As a fan of stand-up comedy, I'm a little embarrassed to admit that I didn't know much about John Pinette or his brand of humor before watching Still Hungry. Every TV spot I ever saw for him, made his stage show look like a non-stop Lewis Black rant with the focus placed squarely on food. Having watching his 80 minute long special, I am happy to report that my initial impression wasn't entirely accurate. While I am still a fair distance off from labeling myself a 'fan', I can understand the appeal of what he has to offer on stage.
Although Pinette covers a variety of topics in his show, it is safe to say that he loves talking about food. In fact, his focus is more singular than I have seen from any comedian in quite a while. Too often, I find comics nervously skipping around from topic to topic because they don't have an effective theme to tie their material together. Pinette lunges to the other extreme by taking minor detours for slice of life vignettes only to quickly return to his first love, food.
He makes his obsession quite apparent from the start by riffing on the dangers of placing a Weight Watchers center right next to a Coldstone creamery. From there he marvels at the countless cake shows that populate the TV landscape before settling on the audacity required to label oneself the 'Cake Boss'. As the husband of a cake decorator, I especially enjoyed this segment. When Pinette suggested a drinking game centered on utterances of Fondant, I felt myself quickly warming to him.
After expressing his disdain for arugula and frou-frou paninis, he launches into an extended bit about weird retail practices. They include the rampant use of coupons at Bed Bath & Beyond stores and the hard-sell tactics surrounding warranties supplied by electronics stores. This is one of the weaker segments as Pinette gives in to his baser instincts and turns the bit into a screamy, one-note joke that overstays its welcome. Fortunately, he is quick to redeem himself with a sharply observant bit about the mysterious role of gluten in our food.
A fun bit of storytelling sees him at a Rib Festival in the Iowa State Fair. While the material for this segment is fairly run-of-the-mill, it does afford Pinette the opportunity to bust out a creepy-cute voice that made me think of Gollum on a bender. After trudging through another take on present-day flight restrictions (honestly, TSA searches are the airline food of modern comedy), Pinette offers a few tales from the road with mixed results. His story of performing in Canada is one of the highlights of the show but it is followed by a long, dry stretch that closes out the act with him affectionately ragging on Scotland.
I'm a little torn about Pinette's performance here. While it's clear that a good chunk of the show is right in his wheelhouse, whenever he strays into foreign territory like store warranties and the perils of air travel he tends to falter. This also has the unfortunate effect of making the show seem much longer than it is. Time flies when you're laughing your ass off but it slows to a crawl during the awkward patches that don't quite work. While Pinette's material never feels wildly original or edgy, he understands his fans and seems to deliver as per their expectations if the crowd response is anything to go by. You simply have to decide if an hour and change of food gags is your cup of tea.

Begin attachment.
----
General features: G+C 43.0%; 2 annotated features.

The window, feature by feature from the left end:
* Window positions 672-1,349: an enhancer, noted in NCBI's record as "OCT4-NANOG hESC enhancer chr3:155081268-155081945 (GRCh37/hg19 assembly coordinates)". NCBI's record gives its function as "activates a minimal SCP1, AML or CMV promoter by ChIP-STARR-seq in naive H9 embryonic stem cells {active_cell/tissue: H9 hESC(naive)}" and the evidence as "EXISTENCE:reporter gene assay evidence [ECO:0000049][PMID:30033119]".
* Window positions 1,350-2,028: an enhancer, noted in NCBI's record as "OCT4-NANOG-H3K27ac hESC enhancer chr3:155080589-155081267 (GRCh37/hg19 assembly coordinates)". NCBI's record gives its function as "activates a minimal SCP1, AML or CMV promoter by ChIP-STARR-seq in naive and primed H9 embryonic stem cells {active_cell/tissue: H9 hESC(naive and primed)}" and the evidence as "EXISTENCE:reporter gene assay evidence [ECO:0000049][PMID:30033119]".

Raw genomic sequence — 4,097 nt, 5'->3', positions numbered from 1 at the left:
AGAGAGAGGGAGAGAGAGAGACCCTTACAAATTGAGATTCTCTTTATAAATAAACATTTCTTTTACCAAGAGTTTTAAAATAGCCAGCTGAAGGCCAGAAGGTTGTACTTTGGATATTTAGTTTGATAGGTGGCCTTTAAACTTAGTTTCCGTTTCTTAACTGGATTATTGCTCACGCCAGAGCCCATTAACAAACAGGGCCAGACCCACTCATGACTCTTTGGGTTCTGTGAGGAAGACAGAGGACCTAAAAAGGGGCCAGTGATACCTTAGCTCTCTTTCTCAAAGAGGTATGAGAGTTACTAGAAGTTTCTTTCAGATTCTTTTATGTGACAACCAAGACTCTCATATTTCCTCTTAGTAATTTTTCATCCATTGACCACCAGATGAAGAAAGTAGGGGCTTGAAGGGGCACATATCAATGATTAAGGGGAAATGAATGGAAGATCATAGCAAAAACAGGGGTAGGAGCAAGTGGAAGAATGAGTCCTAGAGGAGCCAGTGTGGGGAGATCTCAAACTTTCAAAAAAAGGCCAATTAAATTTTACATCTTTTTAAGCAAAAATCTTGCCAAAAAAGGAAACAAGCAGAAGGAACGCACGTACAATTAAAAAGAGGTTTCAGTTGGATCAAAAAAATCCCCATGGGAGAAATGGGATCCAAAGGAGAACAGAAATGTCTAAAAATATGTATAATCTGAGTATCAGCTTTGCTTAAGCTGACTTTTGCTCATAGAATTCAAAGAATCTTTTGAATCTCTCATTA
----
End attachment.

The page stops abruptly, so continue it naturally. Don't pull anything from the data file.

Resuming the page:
The show was presented in a 1.78:1 aspect ratio with anamorphic enhancement. The image was fairly clear with reasonable shadow detail. The color palette favored blacks, blues and reds which popped without smearing. Altogether, the presentation was acceptable for the material at hand.
The audio was presented in a Dolby Digital 2.0 Stereo mix. With a stand-up act, the comedian on stage and accompanying crowd response are all that matter. The audio track accurately conveyed Pinette's delivery and let the audience participate without drowning him out. English SDH subtitles were available.
The release features numerous short extras. First up, we have a Tour of Chicago (2:56) with Pinette driving around the city and pointing out restaurants he enjoys. We also get a glimpse of him in a radio interview which gets expanded in the next featurette, Worst Snowstorm in 1000 Years (1:34). A Photo Shoot (0:22) offers up Pinette mugging for promo shots in front of a green screen. In the Make-Up Chair (0:44) follows this trend as he cracks wise while getting ready for the show. Number 1 Fan (0:38), Looking for John Pinette (1:03) and The Fans (1:09) act as quick little snippets that give us a glimpse at his rabid fans who quote lines from his show and express their immense admiration.
If you love food and can listen to people talk about it for hours on end, then John Pinette's brand of comedy is tailor-made for you. Although his material isn't particularly edgy or novel, Pinette's enthusiastic delivery makes up for it when he talks about all matters related to food. When he strays outside his comfort zone, the results are far less entertaining and end up dragging the show down. With that said, the positives definitely outweigh the negatives. As long as you go into this one with expectations in check, I would say it is Recommended.